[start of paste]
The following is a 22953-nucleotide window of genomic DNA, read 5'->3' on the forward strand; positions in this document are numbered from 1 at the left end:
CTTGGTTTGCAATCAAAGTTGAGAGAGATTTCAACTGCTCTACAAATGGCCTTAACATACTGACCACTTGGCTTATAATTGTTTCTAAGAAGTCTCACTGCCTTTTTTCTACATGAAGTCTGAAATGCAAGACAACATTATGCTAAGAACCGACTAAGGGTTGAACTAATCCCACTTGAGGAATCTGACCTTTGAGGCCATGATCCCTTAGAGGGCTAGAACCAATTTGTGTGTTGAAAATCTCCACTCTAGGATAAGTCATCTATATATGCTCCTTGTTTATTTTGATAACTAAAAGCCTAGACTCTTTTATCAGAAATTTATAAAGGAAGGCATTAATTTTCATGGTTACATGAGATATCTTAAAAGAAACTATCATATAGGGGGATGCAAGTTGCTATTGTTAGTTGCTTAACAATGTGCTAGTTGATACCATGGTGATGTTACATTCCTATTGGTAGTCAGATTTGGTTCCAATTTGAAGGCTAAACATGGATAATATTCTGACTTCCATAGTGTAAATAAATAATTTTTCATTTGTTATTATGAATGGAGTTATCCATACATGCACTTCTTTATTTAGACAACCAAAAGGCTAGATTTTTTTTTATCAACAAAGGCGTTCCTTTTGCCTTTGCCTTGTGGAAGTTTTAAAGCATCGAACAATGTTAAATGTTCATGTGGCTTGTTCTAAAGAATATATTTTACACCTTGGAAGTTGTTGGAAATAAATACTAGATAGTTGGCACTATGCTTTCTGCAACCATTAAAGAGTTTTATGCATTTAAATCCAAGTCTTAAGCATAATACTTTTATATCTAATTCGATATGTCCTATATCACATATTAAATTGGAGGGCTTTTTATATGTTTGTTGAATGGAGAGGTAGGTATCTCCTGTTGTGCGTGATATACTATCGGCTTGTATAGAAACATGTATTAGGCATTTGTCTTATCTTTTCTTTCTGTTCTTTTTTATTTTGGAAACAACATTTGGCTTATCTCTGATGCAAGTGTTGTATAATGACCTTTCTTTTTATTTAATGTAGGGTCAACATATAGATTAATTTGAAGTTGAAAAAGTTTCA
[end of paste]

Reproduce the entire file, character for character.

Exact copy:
The following is a 22953-nucleotide window of genomic DNA, read 5'->3' on the forward strand; positions in this document are numbered from 1 at the left end:
CTTGGTTTGCAATCAAAGTTGAGAGAGATTTCAACTGCTCTACAAATGGCCTTAACATACTGACCACTTGGCTTATAATTGTTTCTAAGAAGTCTCACTGCCTTTTTTCTACATGAAGTCTGAAATGCAAGACAACATTATGCTAAGAACCGACTAAGGGTTGAACTAATCCCACTTGAGGAATCTGACCTTTGAGGCCATGATCCCTTAGAGGGCTAGAACCAATTTGTGTGTTGAAAATCTCCACTCTAGGATAAGTCATCTATATATGCTCCTTGTTTATTTTGATAACTAAAAGCCTAGACTCTTTTATCAGAAATTTATAAAGGAAGGCATTAATTTTCATGGTTACATGAGATATCTTAAAAGAAACTATCATATAGGGGGATGCAAGTTGCTATTGTTAGTTGCTTAACAATGTGCTAGTTGATACCATGGTGATGTTACATTCCTATTGGTAGTCAGATTTGGTTCCAATTTGAAGGCTAAACATGGATAATATTCTGACTTCCATAGTGTAAATAAATAATTTTTCATTTGTTATTATGAATGGAGTTATCCATACATGCACTTCTTTATTTAGACAACCAAAAGGCTAGATTTTTTTTTATCAACAAAGGCGTTCCTTTTGCCTTTGCCTTGTGGAAGTTTTAAAGCATCGAACAATGTTAAATGTTCATGTGGCTTGTTCTAAAGAATATATTTTACACCTTGGAAGTTGTTGGAAATAAATACTAGATAGTTGGCACTATGCTTTCTGCAACCATTAAAGAGTTTTATGCATTTAAATCCAAGTCTTAAGCATAATACTTTTATATCTAATTCGATATGTCCTATATCACATATTAAATTGGAGGGCTTTTTATATGTTTGTTGAATGGAGAGGTAGGTATCTCCTGTTGTGCGTGATATACTATCGGCTTGTATAGAAACATGTATTAGGCATTTGTCTTATCTTTTCTTTCTGTTCTTTTTTATTTTGGAAACAACATTTGGCTTATCTCTGATGCAAGTGTTGTATAATGACCTTTCTTTTTATTTAATGTAGGGTCAACATATAGATTAATTTGAAGTTGAAAAAGTTTCA